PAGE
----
Ever since Richard Vidinha was a boy, he decided that whatever someone else could do, he could do, too — and probably better.
“In my mind, I say, ‘If that guy can do it, why can’t I do it? I get two arms, two legs, same like him,’” he says in his strong, gravelly voice, with a hint of Pidgin English. “Maybe he going to beat me, but he gotta go like hell, you know?”
It was natural, then, that when Richard was a saddle-maker, he became known for his fine quality and craftsmanship. Now 89 years old and retired, he is still revered by other saddle-makers in Hawaii, and by all those who have owned Richard Vidinha saddles for decades.
Born and raised in the tiny town of Kekaha, on the Westside of the Hawaiian island of Kauai, Richard learned the art of making saddles the Hawaiian way from his grandfather, Manuel Andrade, Sr., with whom he was living.
Manuel was a “hard-headed” man who immigrated to Kauai from Portugal in the late 1800s. Their saddle-making lessons began when Manuel was 75 years old.
“The trouble with old people, they’ll do things but they won’t explain to you how,” Richard says. “It’s up to you to observe and learn from them because they’re not the talking type.”
Observe he did, but after they made two saddles together, Manuel passed away.
Richard began tinkering around with saddle-making until he created his own style — and quality.
One of his signatures is that his saddle tree, the frame around which a saddle is constructed, is created from one solid piece of wood, normally monkeypod. This is much more challenging and time-consuming than standard modern techniques, in which multiple pieces of wood are glued or screwed together.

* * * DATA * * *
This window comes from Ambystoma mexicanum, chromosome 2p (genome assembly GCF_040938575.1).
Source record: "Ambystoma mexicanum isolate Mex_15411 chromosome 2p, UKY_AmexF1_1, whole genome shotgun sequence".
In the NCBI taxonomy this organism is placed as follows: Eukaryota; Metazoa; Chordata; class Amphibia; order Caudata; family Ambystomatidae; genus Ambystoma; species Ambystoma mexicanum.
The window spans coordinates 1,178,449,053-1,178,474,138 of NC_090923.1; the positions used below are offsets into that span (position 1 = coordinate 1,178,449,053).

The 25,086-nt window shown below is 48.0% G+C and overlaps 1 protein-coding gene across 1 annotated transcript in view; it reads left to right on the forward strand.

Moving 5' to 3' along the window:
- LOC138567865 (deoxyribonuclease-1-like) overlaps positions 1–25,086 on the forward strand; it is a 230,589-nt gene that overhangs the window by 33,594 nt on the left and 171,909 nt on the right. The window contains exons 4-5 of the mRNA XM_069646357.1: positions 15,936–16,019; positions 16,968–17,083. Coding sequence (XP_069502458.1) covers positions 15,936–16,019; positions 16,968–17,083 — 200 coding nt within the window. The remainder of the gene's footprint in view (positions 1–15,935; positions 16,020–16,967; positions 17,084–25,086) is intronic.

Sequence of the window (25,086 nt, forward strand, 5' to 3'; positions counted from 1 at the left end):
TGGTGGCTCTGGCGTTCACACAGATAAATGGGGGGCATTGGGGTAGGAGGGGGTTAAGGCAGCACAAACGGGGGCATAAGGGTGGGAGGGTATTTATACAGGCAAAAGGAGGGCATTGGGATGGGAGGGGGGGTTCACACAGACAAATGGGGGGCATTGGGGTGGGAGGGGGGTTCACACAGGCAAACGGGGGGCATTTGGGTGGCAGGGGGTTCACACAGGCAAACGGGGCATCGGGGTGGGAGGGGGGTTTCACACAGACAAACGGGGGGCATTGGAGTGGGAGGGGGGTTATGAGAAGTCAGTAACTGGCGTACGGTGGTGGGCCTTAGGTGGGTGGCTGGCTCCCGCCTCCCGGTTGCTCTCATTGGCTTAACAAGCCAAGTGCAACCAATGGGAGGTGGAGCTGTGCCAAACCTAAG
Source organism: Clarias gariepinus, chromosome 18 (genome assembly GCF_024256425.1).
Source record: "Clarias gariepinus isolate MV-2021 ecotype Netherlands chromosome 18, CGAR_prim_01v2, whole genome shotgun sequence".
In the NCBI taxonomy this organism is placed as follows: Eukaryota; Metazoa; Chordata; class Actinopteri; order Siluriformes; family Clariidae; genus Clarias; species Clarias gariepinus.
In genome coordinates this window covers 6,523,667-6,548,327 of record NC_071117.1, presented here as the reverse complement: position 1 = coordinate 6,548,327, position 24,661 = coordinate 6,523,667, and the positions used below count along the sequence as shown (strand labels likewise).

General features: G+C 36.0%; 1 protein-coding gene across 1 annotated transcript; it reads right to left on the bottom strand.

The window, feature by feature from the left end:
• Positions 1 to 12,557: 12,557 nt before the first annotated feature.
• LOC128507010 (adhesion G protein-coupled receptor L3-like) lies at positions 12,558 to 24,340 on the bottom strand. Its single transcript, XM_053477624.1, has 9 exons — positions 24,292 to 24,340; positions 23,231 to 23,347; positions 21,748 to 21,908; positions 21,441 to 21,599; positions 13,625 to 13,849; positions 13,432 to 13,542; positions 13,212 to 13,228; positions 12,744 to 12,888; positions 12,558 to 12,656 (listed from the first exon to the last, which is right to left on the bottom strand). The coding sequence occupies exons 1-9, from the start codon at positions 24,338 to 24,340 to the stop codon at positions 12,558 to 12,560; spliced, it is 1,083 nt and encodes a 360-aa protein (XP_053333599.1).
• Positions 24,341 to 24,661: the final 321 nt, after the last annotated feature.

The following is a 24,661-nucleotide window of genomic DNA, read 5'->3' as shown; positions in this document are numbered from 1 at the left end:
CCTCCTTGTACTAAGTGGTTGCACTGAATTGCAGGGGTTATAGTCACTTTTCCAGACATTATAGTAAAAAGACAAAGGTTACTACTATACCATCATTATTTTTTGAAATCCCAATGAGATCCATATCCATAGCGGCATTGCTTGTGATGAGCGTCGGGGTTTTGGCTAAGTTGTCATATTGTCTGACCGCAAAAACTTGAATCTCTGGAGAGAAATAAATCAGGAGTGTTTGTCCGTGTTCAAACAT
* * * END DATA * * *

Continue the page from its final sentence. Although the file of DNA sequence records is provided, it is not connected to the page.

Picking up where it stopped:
“If the seat of a saddle is one piece, it won’t split. That’s Hawaiian style. It’s safer for the horse and for the rider,” Richard says. “When you see a horse in the pasture with a big white spot on his back, that’s because the saddle has hurt that horse.”
The curvature of the seat on Richard Vidinha saddles is also Hawaiian-style, allowing the rider to sink right down into it comfortably. To a non-rider, this sounds logical, but Richard assures that’s not always the case.
“You buy a million saddles, what the seat is? It’s rounded up. A human body isn’t curved up like that,” he says. His philosophy: “You want a saddle to fit your body, not your body to fit the saddle.”
Once the saddle tree is ready, rawhide needs to be stretched over it. Richard always did this part by hand, by himself, First, he got a hide from a slaughterhouse. Then he boiled it in a tub of water with a bit of lime, and left it to soak overnight. In the morning, after cleaning all the hair and tissue from the hide, he began sewing.
To stitch the rawhide, it takes seven hours.
“We use one long needle with a large eye, same kind of needle they use for sewing burlap bags,” he said.
It’s a lot of work to make a saddle the Hawaiian way, but for Richard, it was always worth it.
“When I make a saddle, I guarantee to the person that the saddle won’t hurt the horse and won’t hurt the rider. If it does, they can bring it back and I’ll fix it,” he says. “For 40 years, not one came back yet. Plenty people I sold to say my saddles are the most comfortable they ever rode.”